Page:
Dealing with stress & maintaining your wellbeing
Let’s face it – January is a stressful time in the university world. It's full of assignment deadlines, exams and module completions and this brings with it testing times and high emotions. Unfortunately, we do not want to be off our game due to stress but sometimes this can inevitably happen if we get too bogged down with self-expectations. That being said, it is a completely normal response to feel stressed about these sorts of things. The question is, how to do you strike a balance between normal and unhealthy ways of coping with stress?
Stay realistic. We all appreciate that, especially if you’re in your last year, you want to make sure you perform your very best during exams and in assignments. And while this motivation is good, it can also become unhealthy to the point where you may put too much importance on your performance. Remember to think of it as what it is – an opportunity to showcase your potential, but not the end of the world if it doesn’t go to plan. You always have other chances to retake or make up for any mistakes!
Prepare. The best way to decrease stress is going about an exam or assignment in a prepared manner – don’t leave it until the last minute, ask any questions you need to a couple of weeks before, etc – you know the drill. Don’t make this classic mistake and add unnecessarily to your stress.
Avoid caffeine/alcohol/etc. As you may be aware, caffeine is a classic example of a stimulant drug – and these are widely known to kick-start adrenaline and be a cause of increase of stress rather than a healthy remedy. Similarly, alcohol is known to be a depressant, which whilst drinking it may make you feel relaxed and good, however can have an adverse effect on your mental health the next day or even later on while drinking – and this is not going to help your stress during exam time.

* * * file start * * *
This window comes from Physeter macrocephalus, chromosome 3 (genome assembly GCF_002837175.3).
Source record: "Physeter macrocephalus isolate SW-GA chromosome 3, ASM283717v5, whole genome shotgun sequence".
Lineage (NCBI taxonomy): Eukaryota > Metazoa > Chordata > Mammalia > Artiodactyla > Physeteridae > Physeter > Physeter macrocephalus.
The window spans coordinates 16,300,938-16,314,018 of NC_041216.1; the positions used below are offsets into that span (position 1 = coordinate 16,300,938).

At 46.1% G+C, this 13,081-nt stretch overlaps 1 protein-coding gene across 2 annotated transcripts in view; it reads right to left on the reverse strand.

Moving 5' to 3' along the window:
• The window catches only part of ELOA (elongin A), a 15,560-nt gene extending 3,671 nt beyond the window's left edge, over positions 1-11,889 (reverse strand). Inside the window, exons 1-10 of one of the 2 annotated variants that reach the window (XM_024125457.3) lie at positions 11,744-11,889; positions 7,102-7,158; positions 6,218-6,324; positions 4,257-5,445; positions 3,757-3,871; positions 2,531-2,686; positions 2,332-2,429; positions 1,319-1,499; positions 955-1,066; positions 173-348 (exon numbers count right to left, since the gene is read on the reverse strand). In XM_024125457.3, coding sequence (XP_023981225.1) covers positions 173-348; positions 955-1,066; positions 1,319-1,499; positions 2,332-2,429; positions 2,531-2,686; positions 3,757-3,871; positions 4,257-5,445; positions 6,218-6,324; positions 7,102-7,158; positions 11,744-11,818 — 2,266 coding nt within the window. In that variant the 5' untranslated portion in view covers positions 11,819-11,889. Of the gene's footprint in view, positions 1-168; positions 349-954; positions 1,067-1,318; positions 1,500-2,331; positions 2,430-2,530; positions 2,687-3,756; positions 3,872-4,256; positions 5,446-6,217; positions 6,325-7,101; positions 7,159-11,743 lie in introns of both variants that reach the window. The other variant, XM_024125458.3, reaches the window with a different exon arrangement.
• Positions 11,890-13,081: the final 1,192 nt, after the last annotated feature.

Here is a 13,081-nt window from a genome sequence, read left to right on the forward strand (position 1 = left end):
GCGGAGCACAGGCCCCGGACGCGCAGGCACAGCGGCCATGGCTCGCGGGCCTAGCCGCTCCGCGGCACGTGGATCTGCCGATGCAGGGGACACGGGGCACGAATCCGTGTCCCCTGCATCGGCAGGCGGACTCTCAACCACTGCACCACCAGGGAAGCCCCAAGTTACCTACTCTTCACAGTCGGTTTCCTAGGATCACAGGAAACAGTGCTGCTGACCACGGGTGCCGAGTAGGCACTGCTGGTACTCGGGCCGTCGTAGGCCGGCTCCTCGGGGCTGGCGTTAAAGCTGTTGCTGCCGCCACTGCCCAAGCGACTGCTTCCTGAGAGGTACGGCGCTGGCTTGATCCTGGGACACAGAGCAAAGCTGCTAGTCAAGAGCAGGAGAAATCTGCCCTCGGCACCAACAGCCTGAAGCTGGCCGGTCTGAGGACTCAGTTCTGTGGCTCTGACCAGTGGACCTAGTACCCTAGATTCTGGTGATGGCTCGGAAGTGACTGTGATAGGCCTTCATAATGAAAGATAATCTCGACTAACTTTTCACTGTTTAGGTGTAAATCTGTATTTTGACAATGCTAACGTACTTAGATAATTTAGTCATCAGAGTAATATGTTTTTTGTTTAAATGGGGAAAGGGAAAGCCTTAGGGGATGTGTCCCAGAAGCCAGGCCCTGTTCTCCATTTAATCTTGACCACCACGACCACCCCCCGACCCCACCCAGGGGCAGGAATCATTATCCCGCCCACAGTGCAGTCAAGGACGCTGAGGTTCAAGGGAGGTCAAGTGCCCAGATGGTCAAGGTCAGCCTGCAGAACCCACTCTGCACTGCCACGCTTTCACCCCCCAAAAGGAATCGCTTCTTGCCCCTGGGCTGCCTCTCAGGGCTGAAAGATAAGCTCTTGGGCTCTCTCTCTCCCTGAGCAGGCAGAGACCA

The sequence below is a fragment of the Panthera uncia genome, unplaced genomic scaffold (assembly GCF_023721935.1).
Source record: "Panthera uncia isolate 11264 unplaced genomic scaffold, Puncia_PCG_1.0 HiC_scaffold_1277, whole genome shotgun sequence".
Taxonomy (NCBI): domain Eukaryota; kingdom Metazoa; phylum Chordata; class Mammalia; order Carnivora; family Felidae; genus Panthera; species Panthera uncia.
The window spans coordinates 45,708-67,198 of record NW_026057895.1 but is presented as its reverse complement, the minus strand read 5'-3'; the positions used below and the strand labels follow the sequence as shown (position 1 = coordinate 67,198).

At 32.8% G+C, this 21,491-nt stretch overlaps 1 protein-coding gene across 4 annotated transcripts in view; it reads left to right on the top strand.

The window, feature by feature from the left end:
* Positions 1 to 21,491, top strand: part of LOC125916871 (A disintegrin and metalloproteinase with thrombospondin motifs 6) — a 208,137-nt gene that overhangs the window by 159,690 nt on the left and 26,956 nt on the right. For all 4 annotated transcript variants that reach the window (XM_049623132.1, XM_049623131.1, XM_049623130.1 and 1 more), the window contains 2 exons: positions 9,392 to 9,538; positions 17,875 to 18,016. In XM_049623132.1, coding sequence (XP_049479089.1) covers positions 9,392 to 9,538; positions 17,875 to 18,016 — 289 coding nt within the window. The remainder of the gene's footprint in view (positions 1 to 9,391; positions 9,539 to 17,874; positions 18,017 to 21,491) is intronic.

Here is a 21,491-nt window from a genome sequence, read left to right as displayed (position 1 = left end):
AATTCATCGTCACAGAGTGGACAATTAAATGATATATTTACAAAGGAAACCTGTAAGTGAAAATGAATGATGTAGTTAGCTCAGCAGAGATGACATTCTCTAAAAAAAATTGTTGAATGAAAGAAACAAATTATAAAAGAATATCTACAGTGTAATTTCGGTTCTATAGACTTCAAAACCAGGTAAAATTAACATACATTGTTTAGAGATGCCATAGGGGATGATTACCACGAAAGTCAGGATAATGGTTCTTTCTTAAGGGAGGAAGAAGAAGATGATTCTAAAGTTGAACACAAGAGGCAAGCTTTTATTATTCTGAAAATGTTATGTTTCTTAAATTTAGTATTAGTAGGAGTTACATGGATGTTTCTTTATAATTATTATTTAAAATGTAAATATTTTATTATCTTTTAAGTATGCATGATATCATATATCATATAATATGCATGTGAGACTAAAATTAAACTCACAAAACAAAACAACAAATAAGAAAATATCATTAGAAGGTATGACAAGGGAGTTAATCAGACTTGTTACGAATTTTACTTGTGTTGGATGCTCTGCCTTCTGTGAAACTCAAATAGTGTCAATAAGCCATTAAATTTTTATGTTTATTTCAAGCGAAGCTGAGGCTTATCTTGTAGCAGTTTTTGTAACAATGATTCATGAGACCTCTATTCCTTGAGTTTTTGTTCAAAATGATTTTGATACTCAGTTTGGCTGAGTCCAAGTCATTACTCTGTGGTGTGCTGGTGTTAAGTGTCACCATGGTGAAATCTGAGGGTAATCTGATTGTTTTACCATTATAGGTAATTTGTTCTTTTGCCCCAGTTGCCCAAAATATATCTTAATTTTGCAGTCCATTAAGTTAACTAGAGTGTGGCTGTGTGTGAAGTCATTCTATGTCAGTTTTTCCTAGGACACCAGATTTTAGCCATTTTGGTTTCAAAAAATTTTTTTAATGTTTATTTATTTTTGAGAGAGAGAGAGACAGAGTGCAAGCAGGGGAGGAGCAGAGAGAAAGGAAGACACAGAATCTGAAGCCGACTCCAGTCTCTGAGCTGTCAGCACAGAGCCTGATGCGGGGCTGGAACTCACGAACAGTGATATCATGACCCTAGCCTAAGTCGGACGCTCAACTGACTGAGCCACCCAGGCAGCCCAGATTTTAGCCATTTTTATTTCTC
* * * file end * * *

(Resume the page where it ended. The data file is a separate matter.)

Get your sleep. This is sometimes hard to achieve especially when you are stressed, but try and disassociate your room with anything that reminds you of your exams so it becomes a place of relaxation. Use your bedroom as a place to step back. Do something you enjoy that also calms you before going to sleep. Also, lavender is really good to dab onto your pillow as a natural remedy to help you drift off!
Find your balance. It’s healthy to have rewards like socialising, watching a movie or taking a break away from your studies. You cannot maintain concentration levels for 8+ hours straight. Remember, quality over quantity!
Rely on your routines. There is something awfully comforting about a routine, whether it’s just before you go to bed, or on your way to work/university. Following your usual rituals can help you regain a sense of control over your daily activities which can alleviate your stress.
Get out of your head. The circling thoughts and worries that may be going through your head are bound to get you down. At times where you feel like this, it’s good to engage your physical body – this could be drawing, knitting, running or climbing that inevitably put focus onto something else other than your thoughts.
Focus on gratitude. Sometimes, its good to step back and list the things in your life, from big to small, that you are grateful for or enhance your life and make it better. Gratitude has been associated with activation of dopamine, a feel-good neuro-transmitter, which naturally reduces feelings of stress.